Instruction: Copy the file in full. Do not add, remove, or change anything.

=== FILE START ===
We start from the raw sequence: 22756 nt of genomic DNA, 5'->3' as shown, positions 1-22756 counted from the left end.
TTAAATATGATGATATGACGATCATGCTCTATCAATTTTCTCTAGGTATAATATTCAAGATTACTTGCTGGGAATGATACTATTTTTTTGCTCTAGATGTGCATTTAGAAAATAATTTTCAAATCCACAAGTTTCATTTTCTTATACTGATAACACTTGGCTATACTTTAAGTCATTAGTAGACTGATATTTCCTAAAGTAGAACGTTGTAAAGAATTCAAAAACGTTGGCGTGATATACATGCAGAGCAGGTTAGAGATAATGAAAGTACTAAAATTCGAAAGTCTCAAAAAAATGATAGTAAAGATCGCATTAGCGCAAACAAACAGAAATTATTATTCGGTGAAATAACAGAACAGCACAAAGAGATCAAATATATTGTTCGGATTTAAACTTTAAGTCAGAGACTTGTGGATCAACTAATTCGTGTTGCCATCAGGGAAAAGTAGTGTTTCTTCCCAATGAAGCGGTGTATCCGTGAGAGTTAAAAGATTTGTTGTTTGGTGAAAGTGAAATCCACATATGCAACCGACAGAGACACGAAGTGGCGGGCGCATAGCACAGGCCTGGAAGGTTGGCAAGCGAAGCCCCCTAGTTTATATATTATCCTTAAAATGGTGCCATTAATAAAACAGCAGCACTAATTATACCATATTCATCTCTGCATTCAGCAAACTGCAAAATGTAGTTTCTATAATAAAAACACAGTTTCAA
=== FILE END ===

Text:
We start from the raw sequence: 22756 nt of genomic DNA, 5'->3' as shown, positions 1-22756 counted from the left end.
TTAAATATGATGATATGACGATCATGCTCTATCAATTTTCTCTAGGTATAATATTCAAGATTACTTGCTGGGAATGATACTATTTTTTTGCTCTAGATGTGCATTTAGAAAATAATTTTCAAATCCACAAGTTTCATTTTCTTATACTGATAACACTTGGCTATACTTTAAGTCATTAGTAGACTGATATTTCCTAAAGTAGAACGTTGTAAAGAATTCAAAAACGTTGGCGTGATATACATGCAGAGCAGGTTAGAGATAATGAAAGTACTAAAATTCGAAAGTCTCAAAAAAATGATAGTAAAGATCGCATTAGCGCAAACAAACAGAAATTATTATTCGGTGAAATAACAGAACAGCACAAAGAGATCAAATATATTGTTCGGATTTAAACTTTAAGTCAGAGACTTGTGGATCAACTAATTCGTGTTGCCATCAGGGAAAAGTAGTGTTTCTTCCCAATGAAGCGGTGTATCCGTGAGAGTTAAAAGATTTGTTGTTTGGTGAAAGTGAAATCCACATATGCAACCGACAGAGACACGAAGTGGCGGGCGCATAGCACAGGCCTGGAAGGTTGGCAAGCGAAGCCCCCTAGTTTATATATTATCCTTAAAATGGTGCCATTAATAAAACAGCAGCACTAATTATACCATATTCATCTCTGCATTCAGCAAACTGCAAAATGTAGTTTCTATAATAAAAACACAGTTTCAA